Patients having CHF or hypertension concurrent with heightened peripheral chemoreflex activity and sensitivity often react as if their system was hypercapnic even if it is not. The reaction is often to hyperventilate, a maladaptive attempt to rid the system of CO2, thus overcompensating and creating a hypocapnic and alkalotic system. Some researchers attribute this hypersensitivity/hyperactivity of the carotid body to the direct effect of catecholamines, hormones circulating in excessive quantities in the blood stream of CHF patients. The procedure may be particularly useful to treat such patients who are hypocapnic and possibly alkalotic resulting from high tonic output from carotid bodies. Such patients are particularly predisposed to periodic breathing and central apnea hypopnea type events that cause arousal, disrupt sleep, cause intermittent hypoxia and are by themselves detrimental and difficult to treat.
It is appreciated that periodic breathing of Cheyne Stokes pattern occurs in patients during sleep, exercise and even at rest as a combination of central hypersensitivity to CO2, peripheral chemosensitivity to O2 and CO2 and prolonged circulatory delay. All these parameters are often present in CHF patients that are at high risk of death. Thus, patients with hypocapnea, CHF, high chemosensitivity and prolonged circulatory delay, and specifically ones that exhibit periodic breathing at rest or during exercise or induced by hypoxia are likely beneficiaries of the proposed therapy.
Hyperventilation is defined as breathing in excess of a person's metabolic need at a given time and level of activity. Hyperventilation is more specifically defined as minute ventilation in excess of that needed to remove CO2 from blood in order to maintain blood CO2 in the normal range (e.g., around 40 mmHg partial pressure). For example, patients with arterial blood PCO2 in the range of 32-37 mmHg can be considered hypocapnic and in hyperventilation.
For the purpose of this disclosure hyperventilation is equivalent to abnormally low levels of carbon dioxide in the blood (e.g., hypocapnia, hypocapnea, or hypocarbia) caused by overbreathing. Hyperventilation is the opposite of hypoventilation (e.g., underventilation) that often occurs in patients with lung disease and results in high levels of carbon dioxide in the blood (e.g., hypercapnia or hypercarbia).
A low partial pressure of carbon dioxide in the blood causes alkalosis, because CO2 is acidic in solution and reduced CO2 makes blood pH more basic, leading to lowered plasma calcium ions and nerve and muscle excitability. This condition is undesirable in cardiac patients since it can increase probability of cardiac arrhythmias.
Alkalemia may be defined as abnormal alkalinity, or increased pH of the blood. Respiratory alkalosis is a state due to excess loss of carbon dioxide from the body, usually as a result of hyperventilation. Compensated alkalosis is a form in which compensatory mechanisms have returned the pH toward normal. For example, compensation can be achieved by increased excretion of bicarbonate by the kidneys.
Compensated alkalosis at rest can become uncompensated during exercise or as a result of other changes of metabolic balance. Thus the invented method is applicable to treatment of both uncompensated and compensated respiratory alkalosis.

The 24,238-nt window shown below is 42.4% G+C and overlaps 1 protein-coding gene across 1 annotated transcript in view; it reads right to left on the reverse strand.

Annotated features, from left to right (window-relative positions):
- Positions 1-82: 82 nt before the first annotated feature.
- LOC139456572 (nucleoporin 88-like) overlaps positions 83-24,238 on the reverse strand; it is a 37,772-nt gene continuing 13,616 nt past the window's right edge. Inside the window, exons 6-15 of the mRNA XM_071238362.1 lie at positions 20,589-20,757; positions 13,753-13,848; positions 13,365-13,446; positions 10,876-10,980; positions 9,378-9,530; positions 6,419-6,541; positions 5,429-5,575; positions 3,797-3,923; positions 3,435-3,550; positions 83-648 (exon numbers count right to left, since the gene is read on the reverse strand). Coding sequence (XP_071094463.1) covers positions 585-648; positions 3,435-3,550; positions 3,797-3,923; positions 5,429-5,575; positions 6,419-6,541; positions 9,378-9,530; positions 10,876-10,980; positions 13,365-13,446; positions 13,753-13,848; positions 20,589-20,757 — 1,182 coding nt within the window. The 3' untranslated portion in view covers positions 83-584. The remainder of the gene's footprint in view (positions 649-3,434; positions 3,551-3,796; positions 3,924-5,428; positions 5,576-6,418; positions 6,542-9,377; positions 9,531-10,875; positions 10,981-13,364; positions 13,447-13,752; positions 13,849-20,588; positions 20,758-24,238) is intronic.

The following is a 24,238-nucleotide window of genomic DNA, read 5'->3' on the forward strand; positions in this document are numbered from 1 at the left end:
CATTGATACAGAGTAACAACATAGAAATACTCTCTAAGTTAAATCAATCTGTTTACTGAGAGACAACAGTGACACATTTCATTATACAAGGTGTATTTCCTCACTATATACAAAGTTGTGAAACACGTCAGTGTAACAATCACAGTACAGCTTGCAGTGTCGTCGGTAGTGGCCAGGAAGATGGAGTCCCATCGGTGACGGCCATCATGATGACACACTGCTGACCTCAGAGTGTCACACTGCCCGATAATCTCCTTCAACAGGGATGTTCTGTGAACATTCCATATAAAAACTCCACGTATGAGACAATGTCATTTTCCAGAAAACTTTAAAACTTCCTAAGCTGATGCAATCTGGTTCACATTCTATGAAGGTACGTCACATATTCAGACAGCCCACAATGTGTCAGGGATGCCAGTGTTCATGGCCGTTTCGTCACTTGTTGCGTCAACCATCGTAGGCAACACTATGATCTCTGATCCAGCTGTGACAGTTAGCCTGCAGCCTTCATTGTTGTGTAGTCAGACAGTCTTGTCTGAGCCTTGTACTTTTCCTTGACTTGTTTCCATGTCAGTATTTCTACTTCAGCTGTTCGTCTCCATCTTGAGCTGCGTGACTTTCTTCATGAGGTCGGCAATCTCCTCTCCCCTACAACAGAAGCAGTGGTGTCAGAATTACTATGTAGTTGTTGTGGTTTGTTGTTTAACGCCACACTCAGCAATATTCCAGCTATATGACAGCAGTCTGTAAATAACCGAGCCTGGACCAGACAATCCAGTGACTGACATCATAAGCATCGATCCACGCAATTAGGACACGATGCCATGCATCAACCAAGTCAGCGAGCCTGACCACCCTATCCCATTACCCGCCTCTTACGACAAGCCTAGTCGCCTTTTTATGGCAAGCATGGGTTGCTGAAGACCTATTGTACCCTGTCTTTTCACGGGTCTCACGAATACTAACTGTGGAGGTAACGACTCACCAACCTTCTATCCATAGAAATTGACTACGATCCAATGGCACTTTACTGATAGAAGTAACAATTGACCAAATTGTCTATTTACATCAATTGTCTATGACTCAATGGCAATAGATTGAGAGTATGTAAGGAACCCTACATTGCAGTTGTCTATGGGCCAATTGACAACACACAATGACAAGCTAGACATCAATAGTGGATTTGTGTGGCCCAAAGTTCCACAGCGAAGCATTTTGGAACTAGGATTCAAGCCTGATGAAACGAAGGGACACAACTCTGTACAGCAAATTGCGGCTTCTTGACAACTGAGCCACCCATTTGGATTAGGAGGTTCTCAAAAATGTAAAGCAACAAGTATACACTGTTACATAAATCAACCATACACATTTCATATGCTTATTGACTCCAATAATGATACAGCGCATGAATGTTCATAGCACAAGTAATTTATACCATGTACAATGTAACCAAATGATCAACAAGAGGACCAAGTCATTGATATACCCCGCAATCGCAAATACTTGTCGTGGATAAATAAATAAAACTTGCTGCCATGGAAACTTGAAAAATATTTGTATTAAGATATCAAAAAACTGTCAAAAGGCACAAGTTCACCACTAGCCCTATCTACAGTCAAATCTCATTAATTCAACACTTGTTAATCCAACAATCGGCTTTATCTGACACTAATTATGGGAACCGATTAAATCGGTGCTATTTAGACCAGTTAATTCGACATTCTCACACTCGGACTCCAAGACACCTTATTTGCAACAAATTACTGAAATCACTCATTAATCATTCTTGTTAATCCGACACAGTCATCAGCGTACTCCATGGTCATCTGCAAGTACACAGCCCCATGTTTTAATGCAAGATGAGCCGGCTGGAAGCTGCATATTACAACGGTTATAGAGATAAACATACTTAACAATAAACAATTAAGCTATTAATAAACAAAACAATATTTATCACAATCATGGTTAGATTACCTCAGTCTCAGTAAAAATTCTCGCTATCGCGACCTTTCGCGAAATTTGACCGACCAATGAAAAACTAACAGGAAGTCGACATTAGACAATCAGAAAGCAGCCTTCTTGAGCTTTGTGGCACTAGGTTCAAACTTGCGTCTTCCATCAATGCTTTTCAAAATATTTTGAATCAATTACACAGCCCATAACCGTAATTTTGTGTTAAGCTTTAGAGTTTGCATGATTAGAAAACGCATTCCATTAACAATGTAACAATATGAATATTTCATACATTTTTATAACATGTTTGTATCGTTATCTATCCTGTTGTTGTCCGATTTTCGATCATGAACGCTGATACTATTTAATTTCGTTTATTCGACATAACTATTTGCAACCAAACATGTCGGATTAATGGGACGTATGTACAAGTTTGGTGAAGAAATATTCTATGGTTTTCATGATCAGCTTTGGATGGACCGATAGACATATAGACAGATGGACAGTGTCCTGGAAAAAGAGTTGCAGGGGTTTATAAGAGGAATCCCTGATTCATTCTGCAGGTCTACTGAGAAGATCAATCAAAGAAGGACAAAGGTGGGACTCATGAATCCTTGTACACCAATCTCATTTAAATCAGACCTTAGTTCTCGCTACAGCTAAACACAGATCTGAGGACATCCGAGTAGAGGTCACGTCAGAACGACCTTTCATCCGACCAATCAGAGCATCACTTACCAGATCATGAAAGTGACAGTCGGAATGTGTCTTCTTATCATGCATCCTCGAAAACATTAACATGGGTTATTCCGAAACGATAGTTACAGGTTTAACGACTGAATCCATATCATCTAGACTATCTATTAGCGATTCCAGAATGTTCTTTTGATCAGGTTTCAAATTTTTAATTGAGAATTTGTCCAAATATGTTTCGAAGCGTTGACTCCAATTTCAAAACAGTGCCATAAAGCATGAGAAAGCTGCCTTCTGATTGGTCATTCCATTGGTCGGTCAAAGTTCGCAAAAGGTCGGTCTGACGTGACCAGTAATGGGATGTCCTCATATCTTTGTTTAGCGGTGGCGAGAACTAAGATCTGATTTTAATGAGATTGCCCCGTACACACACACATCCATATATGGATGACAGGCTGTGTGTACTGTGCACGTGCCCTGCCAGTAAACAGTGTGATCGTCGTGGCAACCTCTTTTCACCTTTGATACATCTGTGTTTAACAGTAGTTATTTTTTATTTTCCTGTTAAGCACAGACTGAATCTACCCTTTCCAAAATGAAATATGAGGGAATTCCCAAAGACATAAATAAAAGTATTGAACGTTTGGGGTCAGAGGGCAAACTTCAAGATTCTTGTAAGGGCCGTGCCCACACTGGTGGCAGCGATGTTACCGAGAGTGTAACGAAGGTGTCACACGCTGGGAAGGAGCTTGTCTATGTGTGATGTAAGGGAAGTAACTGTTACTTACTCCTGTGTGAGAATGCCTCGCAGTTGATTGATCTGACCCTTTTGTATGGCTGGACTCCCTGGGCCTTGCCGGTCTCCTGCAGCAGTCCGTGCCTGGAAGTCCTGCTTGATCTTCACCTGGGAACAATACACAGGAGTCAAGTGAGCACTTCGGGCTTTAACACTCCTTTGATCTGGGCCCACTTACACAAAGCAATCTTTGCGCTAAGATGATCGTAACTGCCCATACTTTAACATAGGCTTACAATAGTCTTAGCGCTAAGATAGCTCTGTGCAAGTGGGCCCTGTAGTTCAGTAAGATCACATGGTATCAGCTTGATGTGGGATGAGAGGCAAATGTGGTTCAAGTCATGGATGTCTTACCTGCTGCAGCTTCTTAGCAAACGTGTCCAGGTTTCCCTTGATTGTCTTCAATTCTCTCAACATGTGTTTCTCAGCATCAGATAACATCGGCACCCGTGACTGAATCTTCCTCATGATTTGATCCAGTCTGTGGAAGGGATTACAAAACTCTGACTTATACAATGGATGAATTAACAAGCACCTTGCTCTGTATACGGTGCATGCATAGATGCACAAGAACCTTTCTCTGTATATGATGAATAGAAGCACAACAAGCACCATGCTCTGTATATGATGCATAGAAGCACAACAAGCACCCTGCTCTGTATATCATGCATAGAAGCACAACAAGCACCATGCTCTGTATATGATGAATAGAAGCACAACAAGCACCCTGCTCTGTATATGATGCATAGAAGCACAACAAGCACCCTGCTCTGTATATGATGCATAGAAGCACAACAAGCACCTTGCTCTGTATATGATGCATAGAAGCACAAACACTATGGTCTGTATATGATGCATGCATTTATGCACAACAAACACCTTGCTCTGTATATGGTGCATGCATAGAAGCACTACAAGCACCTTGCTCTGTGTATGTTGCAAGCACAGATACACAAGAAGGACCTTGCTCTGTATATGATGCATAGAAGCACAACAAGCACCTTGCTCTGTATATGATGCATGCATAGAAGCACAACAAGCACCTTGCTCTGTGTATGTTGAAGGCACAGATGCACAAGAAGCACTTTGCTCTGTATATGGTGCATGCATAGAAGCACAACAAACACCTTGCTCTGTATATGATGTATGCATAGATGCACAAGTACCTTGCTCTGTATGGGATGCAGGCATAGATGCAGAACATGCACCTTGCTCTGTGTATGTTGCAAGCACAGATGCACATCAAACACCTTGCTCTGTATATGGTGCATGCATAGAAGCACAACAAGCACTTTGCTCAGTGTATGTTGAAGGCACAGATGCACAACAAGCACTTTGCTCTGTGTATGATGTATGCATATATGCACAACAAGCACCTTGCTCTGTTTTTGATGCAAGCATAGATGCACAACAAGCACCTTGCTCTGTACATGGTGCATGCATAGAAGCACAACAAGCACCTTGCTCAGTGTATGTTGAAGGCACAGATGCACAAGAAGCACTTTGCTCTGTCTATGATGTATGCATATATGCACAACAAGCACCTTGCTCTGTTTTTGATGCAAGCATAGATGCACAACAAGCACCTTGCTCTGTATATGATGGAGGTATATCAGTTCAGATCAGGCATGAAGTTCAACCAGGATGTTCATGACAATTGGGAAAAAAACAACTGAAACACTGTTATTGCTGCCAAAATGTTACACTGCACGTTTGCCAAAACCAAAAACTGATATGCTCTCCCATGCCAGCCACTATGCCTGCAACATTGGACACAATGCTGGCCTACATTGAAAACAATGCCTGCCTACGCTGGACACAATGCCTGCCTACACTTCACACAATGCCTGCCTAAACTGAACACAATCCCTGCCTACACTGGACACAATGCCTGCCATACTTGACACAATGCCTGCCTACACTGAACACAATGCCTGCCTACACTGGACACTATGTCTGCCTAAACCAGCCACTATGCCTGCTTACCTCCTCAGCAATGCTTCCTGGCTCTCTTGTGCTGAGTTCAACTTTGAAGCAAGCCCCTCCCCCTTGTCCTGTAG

Tachypnea means rapid breathing. For the purpose of this disclosure a breathing rate of about 6 to 16 breaths per minute at rest is considered normal but there is a known benefit to lower rate of breathing in cardiac patients. Reduction of tachypnea can be expected to reduce respiratory dead space, increase breathing efficiency, and increase parasympathetic tone.
Therapy Example: Role of Chemoreflex and Central Sympathetic Nerve Activity in CHF
Chronic elevation in sympathetic nerve activity (SNA) is associated with the development and progression of certain types of hypertension and contributes to the progression of congestive heart failure (CHF). It is also known that sympathetic excitatory cardiac, somatic, and central/peripheral chemoreceptor reflexes are abnormally enhanced in CHF and hypertension (Ponikowski, 2011 and Giannoni, 2008 and 2009).
Arterial chemoreceptors serve an important regulatory role in the control of alveolar ventilation. They also exert a powerful influence on cardiovascular function.
Delivery of Oxygen (O2) and removal of Carbon Dioxide (CO2) in the human body is regulated by two control systems, behavioral control and metabolic control. The metabolic ventilatory control system drives our breathing at rest and ensures optimal cellular homeostasis with respect to pH, partial pressure of carbon dioxide (PCO2), and partial pressure of oxygen (PO2). Metabolic control uses two sets of chemoreceptors that provide a fine-tuning function: the central chemoreceptors located in the ventral medulla of the brain and the peripheral chemoreceptors such as the aortic chemoreceptors and the carotid body chemoreceptors. The carotid body, a small, ovoid-shaped (often described as a grain of rice), and highly vascularized organ is situated in or near the carotid bifurcation, where the common carotid artery branches in to an internal carotid artery (IC) and external carotid artery (EC). The central chemoreceptors are sensitive to hypercapnia (high PCO2), and the peripheral chemoreceptors are sensitive to hypercapnia and hypoxia (low blood PO2). Under normal conditions activation of the sensors by their respective stimuli results in quick ventilatory responses aimed at the restoration of cellular homeostasis.